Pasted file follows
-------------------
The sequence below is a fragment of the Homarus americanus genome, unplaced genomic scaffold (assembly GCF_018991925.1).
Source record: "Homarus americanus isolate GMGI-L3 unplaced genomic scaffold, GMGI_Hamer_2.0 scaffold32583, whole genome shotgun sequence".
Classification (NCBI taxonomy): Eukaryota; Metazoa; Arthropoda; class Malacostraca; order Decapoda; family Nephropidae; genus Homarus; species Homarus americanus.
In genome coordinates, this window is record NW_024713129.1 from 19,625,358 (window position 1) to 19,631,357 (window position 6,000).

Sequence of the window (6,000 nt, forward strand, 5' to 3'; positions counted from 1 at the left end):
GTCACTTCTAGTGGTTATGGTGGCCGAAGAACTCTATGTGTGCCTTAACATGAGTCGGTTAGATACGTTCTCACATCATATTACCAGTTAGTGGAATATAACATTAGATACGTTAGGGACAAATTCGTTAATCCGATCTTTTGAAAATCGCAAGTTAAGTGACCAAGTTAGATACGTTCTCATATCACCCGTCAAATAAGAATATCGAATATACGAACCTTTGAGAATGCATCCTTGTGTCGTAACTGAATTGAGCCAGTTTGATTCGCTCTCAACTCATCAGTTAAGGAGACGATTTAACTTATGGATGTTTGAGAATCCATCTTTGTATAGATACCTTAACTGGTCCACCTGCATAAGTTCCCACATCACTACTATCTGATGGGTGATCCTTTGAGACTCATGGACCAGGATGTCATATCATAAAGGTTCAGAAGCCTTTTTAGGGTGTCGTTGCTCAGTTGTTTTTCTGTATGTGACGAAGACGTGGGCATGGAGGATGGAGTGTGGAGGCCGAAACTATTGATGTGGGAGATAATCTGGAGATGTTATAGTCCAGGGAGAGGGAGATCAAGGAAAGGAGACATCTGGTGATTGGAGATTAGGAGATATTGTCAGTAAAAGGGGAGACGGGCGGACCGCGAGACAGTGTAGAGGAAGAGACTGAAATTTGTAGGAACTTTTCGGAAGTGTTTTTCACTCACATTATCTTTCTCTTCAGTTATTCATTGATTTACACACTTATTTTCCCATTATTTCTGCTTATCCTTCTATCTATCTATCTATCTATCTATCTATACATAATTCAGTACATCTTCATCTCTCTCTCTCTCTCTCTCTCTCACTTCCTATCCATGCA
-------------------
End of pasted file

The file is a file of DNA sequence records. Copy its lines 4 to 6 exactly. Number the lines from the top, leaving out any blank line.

In genome coordinates, this window is record NW_024713129.1 from 19,625,358 (window position 1) to 19,631,357 (window position 6,000).

Sequence of the window (6,000 nt, forward strand, 5' to 3'; positions counted from 1 at the left end):
GTCACTTCTAGTGGTTATGGTGGCCGAAGAACTCTATGTGTGCCTTAACATGAGTCGGTTAGATACGTTCTCACATCATATTACCAGTTAGTGGAATATAACATTAGATACGTTAGGGACAAATTCGTTAATCCGATCTTTTGAAAATCGCAAGTTAAGTGACCAAGTTAGATACGTTCTCATATCACCCGTCAAATAAGAATATCGAATATACGAACCTTTGAGAATGCATCCTTGTGTCGTAACTGAATTGAGCCAGTTTGATTCGCTCTCAACTCATCAGTTAAGGAGACGATTTAACTTATGGATGTTTGAGAATCCATCTTTGTATAGATACCTTAACTGGTCCACCTGCATAAGTTCCCACATCACTACTATCTGATGGGTGATCCTTTGAGACTCATGGACCAGGATGTCATATCATAAAGGTTCAGAAGCCTTTTTAGGGTGTCGTTGCTCAGTTGTTTTTCTGTATGTGACGAAGACGTGGGCATGGAGGATGGAGTGTGGAGGCCGAAACTATTGATGTGGGAGATAATCTGGAGATGTTATAGTCCAGGGAGAGGGAGATCAAGGAAAGGAGACATCTGGTGATTGGAGATTAGGAGATATTGTCAGTAAAAGGGGAGACGGGCGGACCGCGAGACAGTGTAGAGGAAGAGACTGAAATTTGTAGGAACTTTTCGGAAGTGTTTTTCACTCACATTATCTTTCTCTTCAGTTATTCATTGATTTACACACTTATTTTCCCATTATTTCTGCTTATCCTTCTATCTATCTATCTATCTATCTATCTATACATAATTCAGTACATCTTCATCTCTCTCTCTCTCTCTCTCTCTCACTTCCTATCCATGCA